Indeed, it's one of the things that I love best about Ms. Vicky. She's incredibly frugal and infinitely creative. She can take a few strips of cloth, a leotard and some sparkle and make a mermaid that looks incredible up on stage. I am continually in awe of her.

Perhaps that's not the most remarkable thing about our experience there. There's another thing that goes on, behind the scenes, that many of us probably don't see or that we only see minimally ... just that little part that applies to us.

Ms. Vicky, through her dance school, has touched thousands of lives, not just as a dance teacher, but as a community philanthropist. She gives back to the community in so many ways.

This morning, as I was saying goodbye to Deus Ex Machina, who was heading to work, my toe hit a bag that was sitting on floor next to the door. It contains some apples, squash and sugar - our donations for our dance teams annual turkey basket. It's half fundraiser and half community sharing. Basically, team members sell raffle tickets ($1 each or 5 for $6) for a chance to win a turkey basket. It will contain all of the ingredients necessary for a full Thanksgiving meal and (believe me when I say) then some ... unless one is feeding a small army.

All of the food in the basket is donated by the team, and it, truly, has everything one could need (right down to spices) for a full meal. It is an incredible amount of food, and includes both fresh (my family's contribution is local apples, local squash and 2 lbs of raw cane sugar) and canned foods.

The hitch is that we donate enough food for TWO baskets (two three-pound bags of apples, two acorn squash, and two 2lb bags of sugar). One basket is raffled off, and the second basket is donated to a local family.

In 2001, I had no idea what I was getting myself - and my family - into when I pulled up in front of that three-story building and signed up Big Little Sister for her very first, ever, dance class. It was just supposed to be a dance class. Just dance. Ha!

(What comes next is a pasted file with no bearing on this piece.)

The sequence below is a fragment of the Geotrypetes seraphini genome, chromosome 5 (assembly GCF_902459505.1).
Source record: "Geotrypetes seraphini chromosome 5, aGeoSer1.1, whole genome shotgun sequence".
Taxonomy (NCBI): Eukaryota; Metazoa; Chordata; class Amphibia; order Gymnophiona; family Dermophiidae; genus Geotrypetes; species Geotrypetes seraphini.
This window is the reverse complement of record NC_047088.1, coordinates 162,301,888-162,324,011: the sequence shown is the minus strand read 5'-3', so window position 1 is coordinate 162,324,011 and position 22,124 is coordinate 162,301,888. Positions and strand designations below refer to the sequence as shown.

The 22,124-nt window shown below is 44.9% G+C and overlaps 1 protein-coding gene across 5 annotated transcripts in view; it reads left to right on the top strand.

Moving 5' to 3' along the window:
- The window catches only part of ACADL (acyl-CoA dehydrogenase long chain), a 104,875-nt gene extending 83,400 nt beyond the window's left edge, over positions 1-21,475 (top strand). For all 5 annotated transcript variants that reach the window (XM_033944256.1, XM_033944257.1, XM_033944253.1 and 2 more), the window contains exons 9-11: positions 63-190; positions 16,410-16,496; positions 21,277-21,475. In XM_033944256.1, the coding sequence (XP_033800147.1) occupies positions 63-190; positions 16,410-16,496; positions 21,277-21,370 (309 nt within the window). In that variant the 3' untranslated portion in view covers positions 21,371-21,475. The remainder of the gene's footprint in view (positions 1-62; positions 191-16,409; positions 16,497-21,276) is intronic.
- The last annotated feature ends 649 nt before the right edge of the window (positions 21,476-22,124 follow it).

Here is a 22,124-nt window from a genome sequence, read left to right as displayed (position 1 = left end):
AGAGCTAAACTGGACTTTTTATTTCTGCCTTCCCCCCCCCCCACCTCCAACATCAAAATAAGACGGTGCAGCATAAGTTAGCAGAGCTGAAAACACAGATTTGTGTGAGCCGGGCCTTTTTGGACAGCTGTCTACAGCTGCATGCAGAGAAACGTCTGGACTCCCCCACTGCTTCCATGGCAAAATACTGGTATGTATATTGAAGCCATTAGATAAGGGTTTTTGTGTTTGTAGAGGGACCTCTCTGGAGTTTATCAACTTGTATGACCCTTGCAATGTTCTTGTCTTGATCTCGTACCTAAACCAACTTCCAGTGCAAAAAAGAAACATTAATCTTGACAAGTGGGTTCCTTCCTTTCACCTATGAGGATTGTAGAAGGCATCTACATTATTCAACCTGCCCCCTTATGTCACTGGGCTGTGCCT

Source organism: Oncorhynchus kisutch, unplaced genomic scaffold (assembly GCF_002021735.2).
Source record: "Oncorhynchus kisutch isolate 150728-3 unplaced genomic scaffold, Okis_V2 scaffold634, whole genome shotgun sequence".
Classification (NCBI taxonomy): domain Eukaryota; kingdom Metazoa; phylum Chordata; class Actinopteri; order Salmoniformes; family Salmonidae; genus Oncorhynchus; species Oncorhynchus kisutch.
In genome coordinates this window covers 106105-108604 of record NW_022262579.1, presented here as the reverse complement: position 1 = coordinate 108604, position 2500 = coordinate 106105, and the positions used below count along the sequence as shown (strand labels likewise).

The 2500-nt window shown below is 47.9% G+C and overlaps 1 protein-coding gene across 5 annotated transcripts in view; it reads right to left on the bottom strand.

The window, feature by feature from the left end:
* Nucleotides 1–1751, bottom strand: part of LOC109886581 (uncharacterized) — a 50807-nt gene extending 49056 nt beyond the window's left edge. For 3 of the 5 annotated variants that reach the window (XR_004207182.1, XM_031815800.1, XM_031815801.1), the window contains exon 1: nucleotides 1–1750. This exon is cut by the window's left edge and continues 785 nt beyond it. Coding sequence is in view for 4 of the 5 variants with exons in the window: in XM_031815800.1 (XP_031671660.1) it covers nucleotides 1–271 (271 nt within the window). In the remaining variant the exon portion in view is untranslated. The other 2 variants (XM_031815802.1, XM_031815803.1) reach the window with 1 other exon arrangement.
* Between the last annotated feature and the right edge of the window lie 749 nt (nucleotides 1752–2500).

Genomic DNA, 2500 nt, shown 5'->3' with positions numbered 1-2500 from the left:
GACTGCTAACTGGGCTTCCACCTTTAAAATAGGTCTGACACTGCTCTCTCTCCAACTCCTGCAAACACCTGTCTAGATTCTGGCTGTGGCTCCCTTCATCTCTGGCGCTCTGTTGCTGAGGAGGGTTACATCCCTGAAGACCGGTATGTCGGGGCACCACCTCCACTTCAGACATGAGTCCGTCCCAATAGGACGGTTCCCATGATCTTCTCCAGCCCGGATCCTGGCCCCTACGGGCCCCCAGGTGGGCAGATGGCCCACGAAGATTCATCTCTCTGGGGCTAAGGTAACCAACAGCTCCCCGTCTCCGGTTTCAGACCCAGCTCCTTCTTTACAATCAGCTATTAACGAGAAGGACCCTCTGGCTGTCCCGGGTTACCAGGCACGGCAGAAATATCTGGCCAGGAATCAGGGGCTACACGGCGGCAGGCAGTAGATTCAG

My girls (and I) have learned so much, and much of it is not dance related - grace under pressure, appreciation for the gifts one has been given, and the importance of community.

I am thankful that I was guided there, and that, even when driving so far got tough, we decided that it was worth it ...

... and looking to the future, I have, actually, been thinking about how we'd get there by bicyle, and how I will cycle three tired dancers home ... in the dark ... on a cold wintry night in Maine.

Tuesday, November 13, 2012

Gratitude: Day 13

I am thankful for aunties and nieces ... and the very interesting dynamic when they are close in age.

Monday, November 12, 2012

Fortune Cookie Wisdom

Good people are good because they've come to wisdom through failure.

I liked the sentiment, and so I'm sharing. It took me a very long time to realize that I'd never be perfect and that the moment I believed I was perfect, I'd stop learning.

That would be a sad day for me, indeed.

Gratitude: Day 12

Today is the first day in I don't know how long that I'm having morning "coffee" instead of my usual cups of tea. It's nice ... different.

And I am thankful for all of those people, teachers, who piqued my curiosity enough to get me interested in not just learning about stuff like wild foraging, but willing to make it part of my life.